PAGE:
Do you have a picky eater on your hands? Or perhaps a serial snacker? Oh parents, we feel you.
There are few things more frustrating than putting in all the work that goes into making a meal (from shopping, to prepping food, to cooking, to setting the table, etc.) only to be met with “I don’t like it” from your toddler (who doesn’t even bother trying it).
How do you motivate little ones with finicky palettes to eat something other than Mac n’ Cheese and energy bars? Don’t just hide the spinach in the sauce… Instead, teach them about the importance of nourishing their bodies with nutritious wholesome ingredients and about what different foods do to our bodies. In the long run, extending nutritional know-how will help our children take care of their bodies on their own and have a positive and intentional relationship with food.
It turns out, learning about food doesn’t have to be limited to the dinner table. In fact, there are many tools that can help you in your quest to make mealtime battles a thing of the past. One of them: media and playtime. That’s right, Elmo & Co have a thing or two to teach all of us about nutrition.
Shows & Series
Two food-obsessed puppet pals take our kiddos around the world to explore cultures, foods and the art of cooking with fresh ingredients. When they try new food? They go beyond “I love or don’t love it” and talk about their experiences with the foods — taste and textures alike. It’s a sweet, inclusive show with a roster of names you’ll likely recognize.
Sesame Street: Healthy Foods episodes
Sesame Street has a bunch of episodes tackling the importance of healthy culinary decisions. If your kiddo is a fan of Elmo and the whole gang, this may be an easy sell.
“You are what you eat!” In this episode, a piece of broccoli and a cupcake explain to the StoryBots about proper nutrition, how the digestive system transforms food into energy, and how what you choose to eat correlates with how healthy your body is.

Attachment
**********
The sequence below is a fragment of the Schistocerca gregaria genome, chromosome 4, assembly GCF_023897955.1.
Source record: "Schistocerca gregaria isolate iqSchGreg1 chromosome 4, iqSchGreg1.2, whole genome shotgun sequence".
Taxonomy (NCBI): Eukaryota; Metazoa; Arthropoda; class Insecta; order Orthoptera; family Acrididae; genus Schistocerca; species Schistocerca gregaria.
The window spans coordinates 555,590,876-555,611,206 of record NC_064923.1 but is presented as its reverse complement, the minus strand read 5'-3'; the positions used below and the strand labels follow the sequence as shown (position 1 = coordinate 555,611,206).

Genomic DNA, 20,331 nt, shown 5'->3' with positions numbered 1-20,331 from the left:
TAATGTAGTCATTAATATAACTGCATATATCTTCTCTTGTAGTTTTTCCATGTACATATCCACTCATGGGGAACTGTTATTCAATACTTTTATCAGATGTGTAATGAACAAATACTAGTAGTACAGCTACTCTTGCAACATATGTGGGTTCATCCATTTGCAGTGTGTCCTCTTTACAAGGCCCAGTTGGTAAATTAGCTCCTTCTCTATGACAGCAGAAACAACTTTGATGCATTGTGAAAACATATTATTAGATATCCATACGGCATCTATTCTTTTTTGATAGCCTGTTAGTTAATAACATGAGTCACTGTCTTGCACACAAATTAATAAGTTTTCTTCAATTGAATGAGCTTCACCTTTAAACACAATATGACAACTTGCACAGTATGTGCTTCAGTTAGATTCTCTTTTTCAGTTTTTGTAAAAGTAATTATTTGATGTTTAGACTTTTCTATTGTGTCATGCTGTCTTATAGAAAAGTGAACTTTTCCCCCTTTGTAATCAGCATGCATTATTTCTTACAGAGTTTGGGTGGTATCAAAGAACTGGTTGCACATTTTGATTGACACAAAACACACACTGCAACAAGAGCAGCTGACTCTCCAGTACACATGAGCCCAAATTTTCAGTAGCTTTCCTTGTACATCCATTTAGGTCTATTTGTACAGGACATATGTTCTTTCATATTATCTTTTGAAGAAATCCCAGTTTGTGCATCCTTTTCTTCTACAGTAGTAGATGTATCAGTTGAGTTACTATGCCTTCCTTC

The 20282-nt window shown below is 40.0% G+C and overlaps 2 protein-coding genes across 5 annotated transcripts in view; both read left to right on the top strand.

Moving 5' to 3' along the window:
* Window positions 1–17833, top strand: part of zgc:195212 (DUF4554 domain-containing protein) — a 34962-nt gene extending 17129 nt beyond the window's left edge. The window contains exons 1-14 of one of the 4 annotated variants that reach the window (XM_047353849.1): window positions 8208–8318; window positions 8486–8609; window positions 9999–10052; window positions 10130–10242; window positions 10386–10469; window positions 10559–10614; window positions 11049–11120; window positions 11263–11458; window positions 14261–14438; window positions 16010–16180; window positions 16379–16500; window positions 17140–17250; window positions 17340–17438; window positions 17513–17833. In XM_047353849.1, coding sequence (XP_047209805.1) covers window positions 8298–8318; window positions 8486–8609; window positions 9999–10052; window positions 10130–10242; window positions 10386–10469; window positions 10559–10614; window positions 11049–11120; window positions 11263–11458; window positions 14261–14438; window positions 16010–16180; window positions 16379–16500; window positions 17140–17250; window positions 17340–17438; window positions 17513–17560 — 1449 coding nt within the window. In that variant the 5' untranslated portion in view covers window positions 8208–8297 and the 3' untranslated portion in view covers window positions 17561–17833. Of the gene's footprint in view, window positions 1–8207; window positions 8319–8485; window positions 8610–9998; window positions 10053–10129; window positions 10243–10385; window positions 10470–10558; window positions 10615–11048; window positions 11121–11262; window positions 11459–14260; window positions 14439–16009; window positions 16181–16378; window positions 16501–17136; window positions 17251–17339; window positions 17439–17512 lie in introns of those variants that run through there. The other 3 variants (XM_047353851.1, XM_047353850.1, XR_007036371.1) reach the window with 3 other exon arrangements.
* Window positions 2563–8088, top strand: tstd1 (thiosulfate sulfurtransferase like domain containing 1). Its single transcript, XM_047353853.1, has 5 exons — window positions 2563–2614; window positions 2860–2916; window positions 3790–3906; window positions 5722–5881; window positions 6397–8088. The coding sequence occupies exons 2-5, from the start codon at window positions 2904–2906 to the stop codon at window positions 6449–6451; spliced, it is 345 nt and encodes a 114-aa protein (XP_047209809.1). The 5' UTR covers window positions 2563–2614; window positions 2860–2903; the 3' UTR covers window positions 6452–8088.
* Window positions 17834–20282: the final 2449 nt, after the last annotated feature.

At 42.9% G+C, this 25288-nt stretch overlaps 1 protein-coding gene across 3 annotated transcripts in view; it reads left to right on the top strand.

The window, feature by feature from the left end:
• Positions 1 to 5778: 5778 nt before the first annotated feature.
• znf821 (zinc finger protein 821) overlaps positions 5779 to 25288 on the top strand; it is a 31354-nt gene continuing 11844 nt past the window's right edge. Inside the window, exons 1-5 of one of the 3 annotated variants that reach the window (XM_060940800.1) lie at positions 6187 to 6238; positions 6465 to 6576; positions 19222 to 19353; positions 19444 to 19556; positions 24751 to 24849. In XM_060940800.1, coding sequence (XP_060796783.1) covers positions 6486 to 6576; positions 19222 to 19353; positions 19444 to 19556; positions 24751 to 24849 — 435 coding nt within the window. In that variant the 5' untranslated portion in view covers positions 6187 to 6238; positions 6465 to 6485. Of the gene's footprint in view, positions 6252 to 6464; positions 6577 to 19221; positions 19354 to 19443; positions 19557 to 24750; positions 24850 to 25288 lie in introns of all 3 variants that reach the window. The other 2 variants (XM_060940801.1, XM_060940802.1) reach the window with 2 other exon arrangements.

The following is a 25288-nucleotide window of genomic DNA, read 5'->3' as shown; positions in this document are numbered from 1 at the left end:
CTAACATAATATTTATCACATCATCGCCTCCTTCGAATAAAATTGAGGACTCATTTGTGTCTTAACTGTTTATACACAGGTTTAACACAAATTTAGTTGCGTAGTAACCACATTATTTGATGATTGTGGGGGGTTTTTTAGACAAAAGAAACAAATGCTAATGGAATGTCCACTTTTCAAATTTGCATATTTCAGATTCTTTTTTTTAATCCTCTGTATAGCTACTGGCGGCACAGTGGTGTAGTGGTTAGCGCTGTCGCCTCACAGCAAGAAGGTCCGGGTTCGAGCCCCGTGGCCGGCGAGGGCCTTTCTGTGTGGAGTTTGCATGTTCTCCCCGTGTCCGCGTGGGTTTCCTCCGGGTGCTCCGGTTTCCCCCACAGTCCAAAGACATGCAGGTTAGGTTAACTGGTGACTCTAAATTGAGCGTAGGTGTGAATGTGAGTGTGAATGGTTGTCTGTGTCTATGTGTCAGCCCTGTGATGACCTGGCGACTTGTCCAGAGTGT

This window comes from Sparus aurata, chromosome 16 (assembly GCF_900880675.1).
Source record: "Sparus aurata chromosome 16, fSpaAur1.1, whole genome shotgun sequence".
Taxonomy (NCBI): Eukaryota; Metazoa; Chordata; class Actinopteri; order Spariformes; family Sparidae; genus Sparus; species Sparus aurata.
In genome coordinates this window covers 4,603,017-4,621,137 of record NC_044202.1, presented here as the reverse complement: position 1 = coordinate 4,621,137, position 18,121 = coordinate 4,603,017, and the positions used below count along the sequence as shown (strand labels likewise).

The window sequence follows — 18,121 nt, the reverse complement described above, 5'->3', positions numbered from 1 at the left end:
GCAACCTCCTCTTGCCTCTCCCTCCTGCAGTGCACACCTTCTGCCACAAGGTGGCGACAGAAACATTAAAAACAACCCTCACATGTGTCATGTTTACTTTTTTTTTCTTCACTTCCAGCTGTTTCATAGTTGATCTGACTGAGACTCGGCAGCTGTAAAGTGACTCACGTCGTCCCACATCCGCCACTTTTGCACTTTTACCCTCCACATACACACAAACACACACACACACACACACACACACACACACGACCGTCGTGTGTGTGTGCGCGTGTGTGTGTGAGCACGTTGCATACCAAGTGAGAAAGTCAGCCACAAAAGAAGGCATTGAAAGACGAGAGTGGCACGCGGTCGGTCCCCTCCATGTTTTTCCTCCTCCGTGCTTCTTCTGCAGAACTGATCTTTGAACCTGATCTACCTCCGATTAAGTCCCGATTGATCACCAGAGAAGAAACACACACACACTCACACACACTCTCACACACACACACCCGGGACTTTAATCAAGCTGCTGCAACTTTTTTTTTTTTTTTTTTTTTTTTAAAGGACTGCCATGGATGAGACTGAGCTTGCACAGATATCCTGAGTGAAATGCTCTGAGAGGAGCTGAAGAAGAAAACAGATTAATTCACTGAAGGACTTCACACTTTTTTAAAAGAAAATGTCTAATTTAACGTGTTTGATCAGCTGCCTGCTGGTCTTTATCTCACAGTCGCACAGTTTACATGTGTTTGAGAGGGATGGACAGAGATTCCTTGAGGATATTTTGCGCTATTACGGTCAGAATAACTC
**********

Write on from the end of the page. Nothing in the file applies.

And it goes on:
Do you have a picky eater? Louie (the cutest little elephant) to the rescue! In this book, Louie helps children find the courage to reach the milestone that is trying a new food… one tiny taste at a time. We love the rhythm and rhymes of this book, as well as the cute illustrations.
We love the My Dragon book series. In this volume, Dragon only eats junk and processed foods and eventually learns the value of eating healthy, varied foods — and children follow along on his journey. *This book is a particularly good choice for those snack-lovers of ours who may need a little nudge (and a fun role model) to stop asking for snacks.
This monthly subscription box teaches kids 4 to 14 (parents encouraged to help younger children) cooking skills and instills confidence in the kitchen. Each monthly box features a unique culinary theme and comes with 3 recipe guides, a shopping list, kitchen tools and other crafty goodies.
This subscription box is catered for the whole family: it offers easy-to-follow recipes from all over the world that parents and children can make together, and includes some fun extras like cooking tools, activity sheets, and a culinary passport to keep track of the different cuisines you’ve explored.
A cooking kit box that gets all the praise from parents of picky eaters! Kidstir recipes are easy to follow, and each kit comes with stickers and other fun activities, a shopping list with digital links for dietary substitutions, and more: membership also includes access to video tutorials, games, and STEM lessons to take your cooking to the next level.
Sushi, crêpes, pho and more… This international food kit comes with felt ingredients from all over the world, 3 plates, a menu/food assembly guide and more. Such a great way for our budding sous-chefs to learn about foods from new places.
A great play set for toddlers to learn their colors AND become familiar with fruits and vegetables.
We featured this set in The Upkeep series, and for good reason. It’s got everything your little ones will need to help chop, cook, bake and more. We love that it’s “real” (aka for actual use in the kitchen) and toddler-safe; and toddlers love that they have their own special things.
What media or toy have you used to encourage your kiddos be more adventurous at the dinner table?